Dose: Apply external remedies at least once a day, and apply them again if bathing washes them off. You may need to do this for several weeks or months. Internal remedies should be taken 3x daily
for two days, and if necessary, repeated one month later.
Raph. C 6 - C 30: constipation with no urgings for a stool and/or when there is painful gas;
Dose: Take this remedy 3x daily for up to 4 days.
Nausea and Vomiting
Nux-v. C 6 - C 30 violent retching (generally ineffectual retching that does not lead to vomiting).
Phos. C 6 - C 30 prevents or treat nausea after surgery; wiith a strong thirst for ice drinks; he or she may also have a concurrent headache.
Ip. C 6 - C 30 persistent nausea with vomiting, which does not provide relief.
Ars. C 6 - C 30 violent and incessant vomiting < drinking (cold) water or eating. There may also be burning pain in the stomach.
Dose: Take a remedy every two hours during intense symptoms and every 4 hours during less intense discomfort. If improvement is not obvious after 24 hours, consider another remedy.
Carb-v. C 6 - C 30 DIStension and offensive gas, who get some relief from release of gas, desires carbonated drinks because they seem to help them release gas.
Chin. C 6 - C 30 more pain than distension, frequent rumbling in the abdomen, and no relief from releasing gas.
Raph. C 6 - C 30 distended abdomen but are unable to expel gas. Because this condition is extremely common after (abdominal) surgery.
Coloc. C 6 - C 30 more pain than distension, and also cramps > bending over.
Dose: Take a remedy every 2 hours during intense pain and every 4 hours during mild discomfort. If improvement is not obvious after 24 hours, consider another remedy.
Found highly effective in the treatment of post-surgical agitation in children. Commonly used for both pre- and post-surgical anxiety and of the fear of dying.
All-c.: Neuralgia of the stump following amputation.
Arg-n.: Anxiety and panic in anticipation of the surgical procedure before the event.
Arn.: Tissue damage from all causes (+ bruised pain)/recovery from tissue damage of surgical origin/reduces post-surgical bruising and swelling and is very effective at reducing post-surgical pain.
Has a significant role to play in reducing the risk of post surgical haemorrhage as well as surgical shock, a condition that results in capillaries and arterioles all filling with blood at the same time, leading to insufficient arterial pressure. Useful with people on long-term intravenous therapy where they run the risk of developing phlebitis and haematomas.
Bell-p.: Surgery on abdominal, thoracic or pelvic areas and this has resulted in pain that’s felt deep in these areas. DD.: Led., Bellis < cold.
Chin.: Loss of fluid loss during or after surgery lead to fatigue and other health problems.
Ferr-p.: Use for a few days prior to surgery to reduce the risk of surgical infection or haemorrhage.
Gun.: Can provide relief from post-surgical infections and sepsis.
Ham.: Indicated for engorgement or congestion of the veins following surgery as well as slow haemorrhaging of dark blood from the site of the surgery.
Hyper.: Recovery from post-surgical damage to nerves and also where there is excessive post-surgical pain, particularly where arnica appears to be ineffective and where the pain is shooting in character.
Use for pain felt in a limb stump after amputation and phantom limb pain that may occur after amputation.
Ip.: For nausea or vomiting following surgery as well as haemorrhages of bright red blood.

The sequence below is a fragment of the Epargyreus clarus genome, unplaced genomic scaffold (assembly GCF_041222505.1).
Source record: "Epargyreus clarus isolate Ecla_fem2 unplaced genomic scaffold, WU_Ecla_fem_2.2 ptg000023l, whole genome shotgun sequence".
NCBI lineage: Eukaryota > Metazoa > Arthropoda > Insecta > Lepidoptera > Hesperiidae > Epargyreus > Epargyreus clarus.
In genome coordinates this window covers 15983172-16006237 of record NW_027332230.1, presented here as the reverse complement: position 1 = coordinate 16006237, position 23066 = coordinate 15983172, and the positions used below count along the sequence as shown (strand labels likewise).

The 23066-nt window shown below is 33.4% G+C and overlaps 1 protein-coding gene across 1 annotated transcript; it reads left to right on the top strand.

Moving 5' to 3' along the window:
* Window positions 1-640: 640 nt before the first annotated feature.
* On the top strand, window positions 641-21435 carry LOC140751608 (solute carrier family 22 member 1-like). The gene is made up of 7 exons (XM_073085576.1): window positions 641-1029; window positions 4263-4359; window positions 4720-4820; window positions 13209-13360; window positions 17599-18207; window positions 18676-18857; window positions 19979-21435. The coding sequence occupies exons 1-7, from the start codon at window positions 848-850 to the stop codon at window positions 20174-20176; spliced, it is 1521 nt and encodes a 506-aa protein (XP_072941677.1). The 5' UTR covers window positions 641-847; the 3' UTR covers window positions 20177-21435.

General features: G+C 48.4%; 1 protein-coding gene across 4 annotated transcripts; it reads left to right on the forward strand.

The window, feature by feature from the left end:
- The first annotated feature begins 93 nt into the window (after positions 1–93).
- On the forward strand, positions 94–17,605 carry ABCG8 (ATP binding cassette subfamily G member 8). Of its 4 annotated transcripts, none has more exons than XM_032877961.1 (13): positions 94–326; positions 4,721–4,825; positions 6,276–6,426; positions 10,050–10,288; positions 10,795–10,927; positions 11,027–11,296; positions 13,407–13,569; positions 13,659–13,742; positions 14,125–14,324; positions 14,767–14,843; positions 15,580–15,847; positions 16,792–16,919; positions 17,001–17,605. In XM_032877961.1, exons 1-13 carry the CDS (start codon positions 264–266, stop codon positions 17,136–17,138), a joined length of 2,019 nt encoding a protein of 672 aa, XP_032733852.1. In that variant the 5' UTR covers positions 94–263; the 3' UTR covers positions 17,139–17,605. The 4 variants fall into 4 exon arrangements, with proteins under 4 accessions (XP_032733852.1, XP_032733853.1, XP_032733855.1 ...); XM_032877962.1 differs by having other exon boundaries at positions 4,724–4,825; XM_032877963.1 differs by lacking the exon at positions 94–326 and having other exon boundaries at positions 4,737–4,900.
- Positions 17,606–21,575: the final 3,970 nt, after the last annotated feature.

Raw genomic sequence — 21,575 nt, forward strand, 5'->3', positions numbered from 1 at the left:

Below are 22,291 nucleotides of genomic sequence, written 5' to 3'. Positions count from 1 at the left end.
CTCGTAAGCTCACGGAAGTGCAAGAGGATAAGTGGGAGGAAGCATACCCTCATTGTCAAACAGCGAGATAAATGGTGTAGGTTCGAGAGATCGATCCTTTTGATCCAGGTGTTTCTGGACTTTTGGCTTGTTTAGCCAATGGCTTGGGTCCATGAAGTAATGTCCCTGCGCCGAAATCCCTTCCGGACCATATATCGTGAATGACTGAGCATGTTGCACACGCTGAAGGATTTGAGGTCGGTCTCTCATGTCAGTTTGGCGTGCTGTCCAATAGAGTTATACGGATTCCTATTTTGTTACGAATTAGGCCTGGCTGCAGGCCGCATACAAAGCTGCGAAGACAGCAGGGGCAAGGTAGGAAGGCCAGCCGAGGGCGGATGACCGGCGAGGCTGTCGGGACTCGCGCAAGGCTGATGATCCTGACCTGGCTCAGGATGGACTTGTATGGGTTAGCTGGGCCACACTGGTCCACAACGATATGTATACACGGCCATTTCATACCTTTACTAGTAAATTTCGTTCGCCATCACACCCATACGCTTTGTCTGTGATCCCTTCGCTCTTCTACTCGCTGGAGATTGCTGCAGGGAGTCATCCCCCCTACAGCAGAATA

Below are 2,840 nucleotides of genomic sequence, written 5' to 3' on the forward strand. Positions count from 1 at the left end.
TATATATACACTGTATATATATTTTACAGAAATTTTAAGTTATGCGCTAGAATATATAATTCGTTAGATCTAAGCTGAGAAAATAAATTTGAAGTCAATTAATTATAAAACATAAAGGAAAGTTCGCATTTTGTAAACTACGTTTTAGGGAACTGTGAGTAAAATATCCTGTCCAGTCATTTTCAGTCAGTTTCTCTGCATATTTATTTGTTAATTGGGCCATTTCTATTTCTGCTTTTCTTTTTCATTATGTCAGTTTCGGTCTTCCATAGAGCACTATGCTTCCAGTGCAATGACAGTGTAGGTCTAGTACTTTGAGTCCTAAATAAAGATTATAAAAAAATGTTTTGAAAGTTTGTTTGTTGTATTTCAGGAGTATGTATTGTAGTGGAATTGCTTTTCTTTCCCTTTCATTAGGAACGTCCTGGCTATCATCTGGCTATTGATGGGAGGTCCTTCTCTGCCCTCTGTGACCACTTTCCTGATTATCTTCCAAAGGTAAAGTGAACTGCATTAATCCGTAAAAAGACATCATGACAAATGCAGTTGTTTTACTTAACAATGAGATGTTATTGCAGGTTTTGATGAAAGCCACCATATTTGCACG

Led.: Post surgical pain where the wound feels cold but the pain > cold.
Naja.: For hypotension that may result from shock and some medications used for surgery.
Nux-v.: General for the effects of anaesthesia following surgery.
Phos.: Haemorrhage during or after surgery. Effects of anaesthesia.
Raph.: Constipation that follows (abdominal) surgical procedures as well flatus that is difficult to expel (= incarceration of flatus).
Ruta.: Surgery has affected the periosteum, cartilage or tendons leading to damage in these areas, pain or delayed recovery.
Staph.: Pain at the site of the incisional wounds that occur in surgical procedures.
Symph.: For injuries to bones that may occur during surgery.
[Howard Crutcher/Presented by Sylvain Cazalet]
Accurately speaking, surgical remedies include nearly the entire list of homoepatic medicines. There are some, however, more prominent in the surgical field than others, and are shall outlined briefly.
+ Coldness: Camph.
+ blueness: Carb-v. blueness calls for Carbo-veg.,
+ cold sweat on forehead/body: Verat.
Effects of hæmorrhage.
Distressing restlessness and tossing about/sends doctor away: Acon.
THIRST immediately following loss of blood is frequently controlled: Ars.
Acute symptoms subsided: Chin.
Severe operations upon the abdomen:
Staph deserves especial mention for its power to control subsequent pain.
Painful surgical conditions:
Intolerable, tearing pains in a wound/stump: Coff.
Moderate pain with great restlessness: Acon.
Sharp, darting pains along the line of the incision: Led.
In chronic abscess, in bone diseases involving the ligaments and the glands:
Sil. cold, objectively and subjectively/movements sluggish; wounds are slow in coming, slow in healing; the pus is offensive.
Hep. more quickly attacked, is inclined to heal more rapidly, wound more active/discharges less offensive.
Calc. sweaty, blue-eyed, fat or lean, but always flabby; wounds leave large scars; neck is enlarged somewhere; joints loose. A long scar in the carotid triangles, with a pair of crooked legs always calls for Calc.
The pus is thin and runs easily as a rule.
Phos. a sensitive wound; it bleeds freely; it appears angry and fiery red, or perhaps pale, but always ready to bleed in a stream; patient tall, spare, red-headed and freckle-faced. Constipated and at times some indefinite trouble with his bladder.
Lach. presents a blue wound; big veins; probably sloughing; much dead tissue in wound; < morning; tendency to the formation of sinusitis. Pus thick and flaky.